Nominated Senator Esther Okenyuri has sponsored a bill in the Senate seeking to provide a framework to regulate street vending across the country.
Okenyuri said small scale trade contributes significantly to the growth of trade in the country and that currently there is no legal framework governing street vending that has contributed to massive challenges within the sector.
The Senator who is also the Vice Chairperson of the Tourism, Trade and Industry Committee in the Senate believes that the regulation of the trade will therefore ensure that street vendors are able to transact business in favourable conditions since they play a role in the country’s economic growth.
“The objective of this bill that I have sponsored in the Senate is to provide a standard framework to entrench the right to informal trading, for the designation and use of public space for informal trading and for the effective organization and regulation of informal trading in the country,” said Okenyuri.
The bill states the Cabinet Secretary for Trade should keep and maintain a data base in collaboration with county governments of a national registry of street vendors in Kenya, prescribe in consultation with county governments and relevant stakeholders the minimum standards for the conduct of street vending and regulation of street vendors in Kenya.
The Cabinet Secretary will be required to utilize data collected by county governments relating to street vending and street vendors in Kenya for planning and efficient management of vending and trade in counties, prescribe standards for the imposition of fees and other charges payable for the registration and licensing.
Trade Cabinet Secretary shall prescribe in consultation with the relevant entities responsible for planning and infrastructure, standards and guidelines for the proper planning and design of street vending zones and carry out any other activity incidental or conducive to the carrying out of its functions under the Act or regulations made under the Act.
“Each county executive committee member in charge of Trade in all the 47 Counties shall be required through a notice in the county Gazette, demarcate and designate the county into restriction-free vending zones, restricted vending zones or no-vending zones,” said Okenyuri.
The legislator seeks to have the county executive committee member in charge of Trade in each county to take into consideration the commercial viability of an area proposed to be designated as a street vending zone before designating it to accommodate traders in the various urban centres.
The bill states that licensed vendors shall not carry out the business where such business consists of acts that are unlawful, is contrary to public interest, is contrary to national security and inhibits the implementation of national or county policies with respect to the regulation of vending business.
Okenyuri explains in the bill that a respective county executive committee member may impose through county legislation such conditions as may be necessary, restricting the vending business that may be conducted in a restricted vending zone.
The bill recommends that a person who conducts vending activities in a restricted vending zone without a special permit or in a no vending zone commits an offence and is be liable, on conviction, to a term of imprisonment not exceeding six months and a fine not exceeding ten thousand shillings.
“Each county government shall progressively provide for the construction and maintenance of vending centres to enable the efficient carrying out of street vending activities in a fair, transparent and safe manner,” said Okenyuri.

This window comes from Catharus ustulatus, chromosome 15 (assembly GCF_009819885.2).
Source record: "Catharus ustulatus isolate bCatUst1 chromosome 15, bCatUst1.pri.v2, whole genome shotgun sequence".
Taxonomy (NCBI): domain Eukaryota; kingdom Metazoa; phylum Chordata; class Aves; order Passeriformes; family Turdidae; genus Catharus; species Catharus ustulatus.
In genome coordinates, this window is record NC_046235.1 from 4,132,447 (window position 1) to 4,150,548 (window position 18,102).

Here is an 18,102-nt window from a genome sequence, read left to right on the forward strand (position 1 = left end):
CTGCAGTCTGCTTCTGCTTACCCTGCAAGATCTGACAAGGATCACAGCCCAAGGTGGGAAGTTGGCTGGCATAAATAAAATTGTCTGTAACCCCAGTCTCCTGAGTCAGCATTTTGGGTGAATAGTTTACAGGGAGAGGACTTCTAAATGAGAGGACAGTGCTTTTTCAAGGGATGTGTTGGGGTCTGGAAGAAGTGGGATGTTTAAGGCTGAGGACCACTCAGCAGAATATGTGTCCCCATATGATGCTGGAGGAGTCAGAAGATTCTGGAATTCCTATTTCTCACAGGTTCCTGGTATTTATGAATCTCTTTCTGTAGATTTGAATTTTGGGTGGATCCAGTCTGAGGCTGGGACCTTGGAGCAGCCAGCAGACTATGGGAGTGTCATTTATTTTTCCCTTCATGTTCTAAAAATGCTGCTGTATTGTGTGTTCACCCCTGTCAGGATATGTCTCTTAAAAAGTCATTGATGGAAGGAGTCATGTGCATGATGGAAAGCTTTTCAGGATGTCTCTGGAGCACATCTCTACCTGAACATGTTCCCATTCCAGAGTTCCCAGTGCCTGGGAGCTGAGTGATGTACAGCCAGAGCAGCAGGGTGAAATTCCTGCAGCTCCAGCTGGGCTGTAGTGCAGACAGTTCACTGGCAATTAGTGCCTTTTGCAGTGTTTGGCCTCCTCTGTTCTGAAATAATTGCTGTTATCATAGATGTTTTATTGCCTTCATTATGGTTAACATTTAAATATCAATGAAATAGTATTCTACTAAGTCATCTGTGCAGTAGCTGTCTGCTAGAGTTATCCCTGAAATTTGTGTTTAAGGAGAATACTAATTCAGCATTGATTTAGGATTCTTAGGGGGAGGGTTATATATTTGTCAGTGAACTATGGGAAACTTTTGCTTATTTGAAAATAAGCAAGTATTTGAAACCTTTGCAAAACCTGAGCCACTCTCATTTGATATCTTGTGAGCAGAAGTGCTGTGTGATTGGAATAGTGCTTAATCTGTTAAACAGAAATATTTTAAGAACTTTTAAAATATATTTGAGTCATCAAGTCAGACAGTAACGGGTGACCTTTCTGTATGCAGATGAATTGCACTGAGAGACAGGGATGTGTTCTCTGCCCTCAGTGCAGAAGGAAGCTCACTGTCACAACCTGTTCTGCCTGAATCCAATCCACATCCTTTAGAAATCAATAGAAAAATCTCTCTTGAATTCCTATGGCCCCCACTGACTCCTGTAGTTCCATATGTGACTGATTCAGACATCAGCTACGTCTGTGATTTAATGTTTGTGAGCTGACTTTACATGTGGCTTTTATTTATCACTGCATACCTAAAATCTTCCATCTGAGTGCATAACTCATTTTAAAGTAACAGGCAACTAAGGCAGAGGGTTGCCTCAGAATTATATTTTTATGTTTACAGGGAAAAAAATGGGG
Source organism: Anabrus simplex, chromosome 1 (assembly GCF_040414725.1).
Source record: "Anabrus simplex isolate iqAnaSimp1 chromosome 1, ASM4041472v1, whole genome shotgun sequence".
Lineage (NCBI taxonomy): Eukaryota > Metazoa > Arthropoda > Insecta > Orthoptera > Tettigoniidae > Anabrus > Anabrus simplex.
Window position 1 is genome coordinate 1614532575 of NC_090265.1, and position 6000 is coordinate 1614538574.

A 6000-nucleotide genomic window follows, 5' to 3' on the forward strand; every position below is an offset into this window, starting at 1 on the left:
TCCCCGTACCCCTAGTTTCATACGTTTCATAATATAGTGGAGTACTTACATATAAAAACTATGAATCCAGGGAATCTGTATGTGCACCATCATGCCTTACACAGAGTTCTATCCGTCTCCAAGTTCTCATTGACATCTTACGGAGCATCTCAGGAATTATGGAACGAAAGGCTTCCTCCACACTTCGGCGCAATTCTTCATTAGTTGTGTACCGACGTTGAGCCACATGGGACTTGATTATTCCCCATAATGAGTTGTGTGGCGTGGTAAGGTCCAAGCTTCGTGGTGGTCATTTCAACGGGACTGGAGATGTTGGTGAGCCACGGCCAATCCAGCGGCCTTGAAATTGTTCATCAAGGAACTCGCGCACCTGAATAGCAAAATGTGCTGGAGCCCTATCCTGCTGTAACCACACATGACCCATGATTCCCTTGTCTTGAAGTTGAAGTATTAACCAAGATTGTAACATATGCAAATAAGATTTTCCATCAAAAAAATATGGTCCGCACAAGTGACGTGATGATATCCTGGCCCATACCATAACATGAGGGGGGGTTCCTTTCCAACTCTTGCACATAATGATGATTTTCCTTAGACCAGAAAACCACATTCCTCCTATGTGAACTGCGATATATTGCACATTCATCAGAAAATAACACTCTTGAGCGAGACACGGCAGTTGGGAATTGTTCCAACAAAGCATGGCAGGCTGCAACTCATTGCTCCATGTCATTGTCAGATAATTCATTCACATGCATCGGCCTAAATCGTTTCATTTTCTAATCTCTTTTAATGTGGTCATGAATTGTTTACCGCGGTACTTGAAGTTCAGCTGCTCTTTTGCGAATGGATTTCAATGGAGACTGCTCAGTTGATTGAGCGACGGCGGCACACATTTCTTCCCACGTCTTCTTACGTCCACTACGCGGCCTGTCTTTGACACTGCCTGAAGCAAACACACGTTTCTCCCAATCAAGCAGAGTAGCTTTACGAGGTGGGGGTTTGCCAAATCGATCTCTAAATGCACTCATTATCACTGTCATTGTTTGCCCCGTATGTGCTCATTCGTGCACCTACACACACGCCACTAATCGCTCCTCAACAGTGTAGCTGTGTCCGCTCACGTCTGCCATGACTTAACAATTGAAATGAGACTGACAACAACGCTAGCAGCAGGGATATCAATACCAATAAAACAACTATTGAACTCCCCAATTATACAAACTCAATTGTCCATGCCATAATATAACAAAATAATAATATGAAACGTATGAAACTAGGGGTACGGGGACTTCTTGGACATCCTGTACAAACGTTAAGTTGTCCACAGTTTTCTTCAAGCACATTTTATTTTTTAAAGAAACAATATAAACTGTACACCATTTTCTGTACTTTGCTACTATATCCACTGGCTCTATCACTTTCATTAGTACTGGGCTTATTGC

The bill proposes that in constructing and maintaining a vending centre, the county executive committee member shall take into account the recommended location in the county vending plan, the number of street vendors within the respective locality and the need to ensure that the existing businesses are not adversely affected by the construction and maintenance.
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The bill recommends that a county executive committee member may declare a zone or part of a zone to be a no-vending zone for any public purpose and relocate any street vendors vending in that area and in accordance with county legislation evict a street vendor whose vending license has been revoked or who carries out vending activities contrary to the respective county legislation.
The bill states that a county executive committee member shall not evict or relocate a licensed street vendor unless a notice has been issued and the vendor is heard on the proposed eviction or relocation in accordance with the respective county legislation.
“A street vendor shall be relocated by the county executive committee member in such manner as may be prescribed by county legislation, relocation shall not take place unless the county government has installed or provided essential facilities such as water, lighting, security and waste disposal facilities in the area to which the vendor is to be relocated,” said Okenyuri.
The bill recommends that a street vendor who, after the expiry of the specified notice period, fails to relocate or vacate the place specified in the vending license, shall be liable to pay for every day of default a fine not exceeding ten thousand shillings or as may be determined by the county government.
The bill states that where a street vendor’s goods or assets utilised for their street vending activities are confiscated under this Act, the officer confiscating the goods shall issue the street vendor with a receipt detailing the specific goods confiscated and the approximate value of the goods.
“The vendor should be informed of the reasons for confiscation, the location from which the goods may be recovered, the time within which the confiscated goods must be recovered and such other information as may be prescribed by county legislation,” said Okenyuri.